The welfare principle applies to all decisions, whatever the diagnosis. Mr Bogle founded his submission that it is incompatible with Article 2 ECHR to withdraw food and fluids from a person capable of feeling pain and of suffering with reference to statements from Airedale NHS Trust v Bland  AC 789, which of course concerned a person in a vegetative state. However, there is no lack of well-established domestic authority to the effect that CANH can be lawfully withdrawn from persons who are not in a vegetative state [which he then cited]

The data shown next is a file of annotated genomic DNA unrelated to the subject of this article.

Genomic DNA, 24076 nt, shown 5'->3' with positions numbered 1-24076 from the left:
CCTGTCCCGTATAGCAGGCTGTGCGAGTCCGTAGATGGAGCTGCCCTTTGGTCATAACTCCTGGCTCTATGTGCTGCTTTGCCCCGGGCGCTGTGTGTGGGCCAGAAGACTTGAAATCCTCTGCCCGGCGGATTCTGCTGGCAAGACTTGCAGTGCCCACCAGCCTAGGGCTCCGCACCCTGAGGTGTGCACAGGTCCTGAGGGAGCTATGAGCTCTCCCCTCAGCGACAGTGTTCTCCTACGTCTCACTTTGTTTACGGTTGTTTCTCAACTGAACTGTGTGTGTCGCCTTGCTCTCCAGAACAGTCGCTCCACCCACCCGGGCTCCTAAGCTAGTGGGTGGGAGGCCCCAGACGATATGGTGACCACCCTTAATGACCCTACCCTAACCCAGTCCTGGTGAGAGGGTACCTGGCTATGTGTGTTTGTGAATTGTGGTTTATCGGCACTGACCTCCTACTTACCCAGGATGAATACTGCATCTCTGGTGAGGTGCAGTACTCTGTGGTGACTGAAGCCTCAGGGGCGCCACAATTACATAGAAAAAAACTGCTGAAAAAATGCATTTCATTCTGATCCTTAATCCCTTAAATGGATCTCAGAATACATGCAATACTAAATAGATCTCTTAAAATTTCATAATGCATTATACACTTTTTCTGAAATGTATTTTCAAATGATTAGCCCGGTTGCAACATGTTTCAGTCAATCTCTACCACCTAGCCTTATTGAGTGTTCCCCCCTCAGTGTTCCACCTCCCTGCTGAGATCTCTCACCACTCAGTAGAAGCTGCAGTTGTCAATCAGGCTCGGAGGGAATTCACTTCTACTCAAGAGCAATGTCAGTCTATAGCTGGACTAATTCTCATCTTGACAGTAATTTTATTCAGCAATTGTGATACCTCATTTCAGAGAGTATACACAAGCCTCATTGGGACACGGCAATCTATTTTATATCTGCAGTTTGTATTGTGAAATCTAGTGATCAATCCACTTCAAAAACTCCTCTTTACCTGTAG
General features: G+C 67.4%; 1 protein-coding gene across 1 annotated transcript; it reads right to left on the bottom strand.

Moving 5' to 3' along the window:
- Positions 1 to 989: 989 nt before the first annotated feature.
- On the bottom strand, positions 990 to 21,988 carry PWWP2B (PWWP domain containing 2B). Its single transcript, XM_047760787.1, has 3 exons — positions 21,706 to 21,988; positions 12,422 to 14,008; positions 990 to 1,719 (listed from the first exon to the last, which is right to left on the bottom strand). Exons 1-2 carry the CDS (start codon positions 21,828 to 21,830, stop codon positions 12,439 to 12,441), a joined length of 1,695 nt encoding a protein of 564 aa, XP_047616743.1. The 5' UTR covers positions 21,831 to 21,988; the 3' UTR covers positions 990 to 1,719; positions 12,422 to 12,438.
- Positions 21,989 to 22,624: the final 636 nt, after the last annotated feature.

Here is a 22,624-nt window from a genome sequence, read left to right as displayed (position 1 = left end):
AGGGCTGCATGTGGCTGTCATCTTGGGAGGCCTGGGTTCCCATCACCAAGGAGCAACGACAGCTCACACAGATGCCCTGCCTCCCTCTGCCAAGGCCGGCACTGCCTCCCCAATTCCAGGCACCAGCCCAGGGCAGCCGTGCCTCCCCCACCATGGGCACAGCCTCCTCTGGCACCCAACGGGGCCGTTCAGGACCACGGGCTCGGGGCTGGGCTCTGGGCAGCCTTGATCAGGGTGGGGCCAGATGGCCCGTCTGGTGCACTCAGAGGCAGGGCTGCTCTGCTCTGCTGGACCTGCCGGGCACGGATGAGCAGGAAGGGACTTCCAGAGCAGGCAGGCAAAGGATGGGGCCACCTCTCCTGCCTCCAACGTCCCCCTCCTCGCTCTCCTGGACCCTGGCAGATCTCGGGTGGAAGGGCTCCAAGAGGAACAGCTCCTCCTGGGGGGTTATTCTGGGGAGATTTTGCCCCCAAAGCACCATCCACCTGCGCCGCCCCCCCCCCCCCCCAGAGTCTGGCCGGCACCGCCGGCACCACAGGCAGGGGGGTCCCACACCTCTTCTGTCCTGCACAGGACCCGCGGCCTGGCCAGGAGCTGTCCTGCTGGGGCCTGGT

Peter Jackson LJ also held that Cohen J had been “plainly entitled” to reach the conclusion that it was not in RS’s interests to be transferred to Poland, not least in circumstances where (contrary to the submission advanced by the birth family) his wife and children were against the move. As Peter Jackson LJ noted, their approach suggested that they had lost track of the fact for 17 years RS’s real life had not been with them but with his own family in the UK.